Managing Expectations:

The Giant's Causeway costs money to enter the Visitor Centre Building which also means you have to pay to go into the restaurant/cafe (unless this has now changed). You can access the walk to the Giant's Cause free of charge - just go around the back of the building. The use of toilets is free. If you have mobility restrictions, there is a bus that will take you down to the main Giant's Causeway area (cost is a few Pounds Stirling). 
In my opinion, the Visitor Centre ins't worth spending money on. However the audio tour headsets from the Visitor Centre which costs money is very good with lots of history, information and stories that you can use while doing a self guided walking tour along the Giant's Causeway - I really enjoyed this.
Carrick-a-Rede Rope Bridge is mostly about the views and scenery. The walk isn't easy if you're unfit.  There is a small cafe beside the carpark and toilets. Last time I was there, the cafe offered a very limited selection of food. There is a charge for car parking and a charge for walking to the rope bridge (National Trust members are free).

Travel:

If you don't have a car, there is a regular public bus that goes from Belfast (and many other towns) to the North Antrim Coast. In the summer, there is often a Translink Bus Rambler ticket that takes you to the North Coast (cheaper than other tickets). There are also plenty of tour companies that offer day tours. (Paddy Wagon, Causeway Coast Tour, McComb's Coach Travel).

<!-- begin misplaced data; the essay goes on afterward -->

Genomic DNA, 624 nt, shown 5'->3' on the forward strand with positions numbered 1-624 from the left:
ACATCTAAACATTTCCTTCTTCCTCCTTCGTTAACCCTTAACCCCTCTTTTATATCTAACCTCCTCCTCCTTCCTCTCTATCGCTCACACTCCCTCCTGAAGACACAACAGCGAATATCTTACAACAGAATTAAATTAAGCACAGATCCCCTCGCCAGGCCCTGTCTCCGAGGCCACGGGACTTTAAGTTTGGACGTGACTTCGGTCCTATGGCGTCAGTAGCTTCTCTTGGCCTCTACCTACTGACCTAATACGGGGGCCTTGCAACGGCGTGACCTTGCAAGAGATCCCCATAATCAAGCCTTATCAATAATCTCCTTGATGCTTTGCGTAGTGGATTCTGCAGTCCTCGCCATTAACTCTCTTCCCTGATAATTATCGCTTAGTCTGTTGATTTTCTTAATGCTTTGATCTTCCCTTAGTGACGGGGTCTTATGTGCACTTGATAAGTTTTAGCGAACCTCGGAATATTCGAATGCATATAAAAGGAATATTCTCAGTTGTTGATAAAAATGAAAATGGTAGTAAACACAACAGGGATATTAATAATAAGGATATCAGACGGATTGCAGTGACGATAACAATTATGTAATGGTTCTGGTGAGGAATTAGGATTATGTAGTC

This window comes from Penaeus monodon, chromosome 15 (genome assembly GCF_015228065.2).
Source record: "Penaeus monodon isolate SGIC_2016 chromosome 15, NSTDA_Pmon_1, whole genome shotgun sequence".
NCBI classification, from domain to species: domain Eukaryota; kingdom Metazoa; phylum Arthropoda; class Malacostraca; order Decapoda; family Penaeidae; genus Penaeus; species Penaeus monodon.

More info:

Click here to view the Carrick-a-Rede Rope Bridge website.
Click here for the information on the Giant's Causeway.
Click here for information on the village of Cushendun.
Click here for information on buses.
Click here for information on the Coastal Route Driving Tour from Belfast.

Click here to read my blog post about Carrick-a-Rede Rope Bridge.

The information contained in this blog is for general information purposes only. While we endeavour to keep the information up to date and correct, we make no representations or warranties of any kind, express or implied, about the completeness, accuracy, reliability, suitability or availability with respect to the information supplied. Any reliance you place on such information is strictly at your own risk.

Saturday, 9 April 2016

Carrick-a-Rede Rope Bridge


Along the North Antrim Coast of Northern Ireland is one of the most scenic areas in the whole of Ireland - really beautiful!


A slow paced drive is recommended, taking your time to enjoy the Coastal Route and its tremendous views, stopping along the way to enjoy the scenery, countryside and local towns.


Walking across the Carrick-a-Rede rope bridge.
Nearby is Ballintoy harbour and Ballintoy church. 

Views along the walk from the car park to the Carrick-a-Red Rope Bridge.

Things to note:


It costs money to park in the carpark. This money goes to the National Trust and is going to a good cause.  If you're a National Trust member, car parking is free (last time I was there). Food/drink is limited at this location.